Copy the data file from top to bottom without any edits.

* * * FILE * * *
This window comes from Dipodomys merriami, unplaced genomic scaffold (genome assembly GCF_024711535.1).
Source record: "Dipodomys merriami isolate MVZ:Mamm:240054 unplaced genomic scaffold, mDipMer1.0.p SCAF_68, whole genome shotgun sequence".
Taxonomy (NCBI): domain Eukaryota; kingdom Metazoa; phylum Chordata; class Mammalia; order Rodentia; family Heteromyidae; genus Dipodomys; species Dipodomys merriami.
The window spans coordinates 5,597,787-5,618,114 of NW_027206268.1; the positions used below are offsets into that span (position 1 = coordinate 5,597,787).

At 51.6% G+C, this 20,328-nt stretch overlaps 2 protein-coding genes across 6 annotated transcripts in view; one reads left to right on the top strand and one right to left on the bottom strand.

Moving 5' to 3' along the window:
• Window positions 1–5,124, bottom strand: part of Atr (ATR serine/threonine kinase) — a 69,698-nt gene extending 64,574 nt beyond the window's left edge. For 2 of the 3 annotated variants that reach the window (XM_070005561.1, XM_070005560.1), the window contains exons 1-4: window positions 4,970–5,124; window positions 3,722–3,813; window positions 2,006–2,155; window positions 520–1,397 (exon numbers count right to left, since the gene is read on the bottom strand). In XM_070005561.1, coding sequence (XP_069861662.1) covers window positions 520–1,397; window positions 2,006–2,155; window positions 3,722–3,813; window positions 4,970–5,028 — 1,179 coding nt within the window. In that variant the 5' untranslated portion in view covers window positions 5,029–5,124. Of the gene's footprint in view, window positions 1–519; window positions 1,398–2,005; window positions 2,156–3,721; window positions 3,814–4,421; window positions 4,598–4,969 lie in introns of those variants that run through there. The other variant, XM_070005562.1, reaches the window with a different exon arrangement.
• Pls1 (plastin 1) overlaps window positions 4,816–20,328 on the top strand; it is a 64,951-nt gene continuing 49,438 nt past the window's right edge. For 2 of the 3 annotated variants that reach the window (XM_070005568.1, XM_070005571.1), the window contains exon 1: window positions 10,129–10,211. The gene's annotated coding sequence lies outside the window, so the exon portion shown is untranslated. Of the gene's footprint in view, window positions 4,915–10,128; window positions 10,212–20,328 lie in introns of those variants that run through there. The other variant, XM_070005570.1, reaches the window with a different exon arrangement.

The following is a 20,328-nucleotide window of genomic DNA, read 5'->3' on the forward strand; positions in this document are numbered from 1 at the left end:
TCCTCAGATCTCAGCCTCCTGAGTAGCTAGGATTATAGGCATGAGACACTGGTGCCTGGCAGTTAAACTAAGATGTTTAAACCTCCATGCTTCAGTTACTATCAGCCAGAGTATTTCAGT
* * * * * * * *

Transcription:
This window comes from Dipodomys merriami, unplaced genomic scaffold (genome assembly GCF_024711535.1).
Source record: "Dipodomys merriami isolate MVZ:Mamm:240054 unplaced genomic scaffold, mDipMer1.0.p SCAF_68, whole genome shotgun sequence".
Taxonomy (NCBI): domain Eukaryota; kingdom Metazoa; phylum Chordata; class Mammalia; order Rodentia; family Heteromyidae; genus Dipodomys; species Dipodomys merriami.
The window spans coordinates 5,597,787-5,618,114 of NW_027206268.1; the positions used below are offsets into that span (position 1 = coordinate 5,597,787).

At 51.6% G+C, this 20,328-nt stretch overlaps 2 protein-coding genes across 6 annotated transcripts in view; one reads left to right on the top strand and one right to left on the bottom strand.

Moving 5' to 3' along the window:
• Window positions 1–5,124, bottom strand: part of Atr (ATR serine/threonine kinase) — a 69,698-nt gene extending 64,574 nt beyond the window's left edge. For 2 of the 3 annotated variants that reach the window (XM_070005561.1, XM_070005560.1), the window contains exons 1-4: window positions 4,970–5,124; window positions 3,722–3,813; window positions 2,006–2,155; window positions 520–1,397 (exon numbers count right to left, since the gene is read on the bottom strand). In XM_070005561.1, coding sequence (XP_069861662.1) covers window positions 520–1,397; window positions 2,006–2,155; window positions 3,722–3,813; window positions 4,970–5,028 — 1,179 coding nt within the window. In that variant the 5' untranslated portion in view covers window positions 5,029–5,124. Of the gene's footprint in view, window positions 1–519; window positions 1,398–2,005; window positions 2,156–3,721; window positions 3,814–4,421; window positions 4,598–4,969 lie in introns of those variants that run through there. The other variant, XM_070005562.1, reaches the window with a different exon arrangement.
• Pls1 (plastin 1) overlaps window positions 4,816–20,328 on the top strand; it is a 64,951-nt gene continuing 49,438 nt past the window's right edge. For 2 of the 3 annotated variants that reach the window (XM_070005568.1, XM_070005571.1), the window contains exon 1: window positions 10,129–10,211. The gene's annotated coding sequence lies outside the window, so the exon portion shown is untranslated. Of the gene's footprint in view, window positions 4,915–10,128; window positions 10,212–20,328 lie in introns of those variants that run through there. The other variant, XM_070005570.1, reaches the window with a different exon arrangement.

The following is a 20,328-nucleotide window of genomic DNA, read 5'->3' on the forward strand; positions in this document are numbered from 1 at the left end:
TCCTCAGATCTCAGCCTCCTGAGTAGCTAGGATTATAGGCATGAGACACTGGTGCCTGGCAGTTAAACTAAGATGTTTAAACCTCCATGCTTCAGTTACTATCAGCCAGAGTATTTCAGT